In May 2001, a state-wide law went into effect allowing birth parents (or their designee) to anonymously give up custody of their newborn child without facing any legal consequences. This law, often referred to as the “Baby Drop-off Law”, states a newborn may be turned over to hospital staff, no questions asked. The purpose of the law is to save the newborns from injury or death by providing a safe place for newborns and secrecy for parents. For a complete copy of this law, go to the Utah Code site: http://le.utah.gov/~code/TITLE62A/htm/62A04a080200.htm
Ideally newborns should be left at any 24 hour hospital in Utah. However, this is not always the case, as is evident by the December 30, 2006 drop off of a newborn at a church in West Valley City. Even though this was not a hospital, the mother was clearly trying to utilize the spirit of the safe relinquishment law. As long as there are no signs of abuse or neglect, contact with and identification of the parent (or designee) should not be attempted.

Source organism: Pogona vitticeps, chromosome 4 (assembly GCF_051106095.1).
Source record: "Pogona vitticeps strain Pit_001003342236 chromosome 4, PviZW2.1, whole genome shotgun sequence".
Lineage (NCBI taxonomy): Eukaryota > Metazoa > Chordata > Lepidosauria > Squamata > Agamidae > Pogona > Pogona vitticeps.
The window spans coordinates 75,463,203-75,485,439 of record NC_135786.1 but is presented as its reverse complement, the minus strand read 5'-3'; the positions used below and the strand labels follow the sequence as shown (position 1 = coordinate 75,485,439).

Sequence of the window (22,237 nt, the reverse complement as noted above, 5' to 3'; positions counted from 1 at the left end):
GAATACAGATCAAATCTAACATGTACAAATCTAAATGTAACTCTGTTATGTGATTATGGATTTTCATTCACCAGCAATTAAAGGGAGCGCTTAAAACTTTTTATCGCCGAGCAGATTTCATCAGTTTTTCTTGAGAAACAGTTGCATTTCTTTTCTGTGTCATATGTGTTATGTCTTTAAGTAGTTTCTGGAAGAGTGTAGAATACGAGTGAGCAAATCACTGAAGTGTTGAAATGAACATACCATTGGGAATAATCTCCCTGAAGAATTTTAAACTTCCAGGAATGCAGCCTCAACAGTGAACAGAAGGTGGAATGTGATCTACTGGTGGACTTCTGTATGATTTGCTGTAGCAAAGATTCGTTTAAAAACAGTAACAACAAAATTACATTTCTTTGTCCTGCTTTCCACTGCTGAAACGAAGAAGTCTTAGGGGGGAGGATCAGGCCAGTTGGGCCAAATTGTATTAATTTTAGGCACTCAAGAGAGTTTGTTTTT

IF A NEWBORN IS FOUND THAT IS BELIEVED TO BE ABANDONED UNDER THE SAFE RELINQUISHMENT OF INFANTS LAW, POLICE OFFICERS AND FIREFIGHTERS SHOULD TAKE THE FOLLOWING STEPS:
Once DCFS has arrived and taken custody of the infant, DO NOT attempt to contact or identify the parent (or parent's designee) unless there are abuse/neglect issues.
For more information on the Utah Safe Haven Committee, e-mail: firstname.lastname@example.org , visit: ( www.utahsafehaven.org ), or call Jennifer Mayfield, Adolescent Health Coordinator, Utah Department of Health at 801-538-9317.
* Please note that this is a general information DCFS state number. By calling this number, you will be able to obtain a number for a DCFS representative in your area.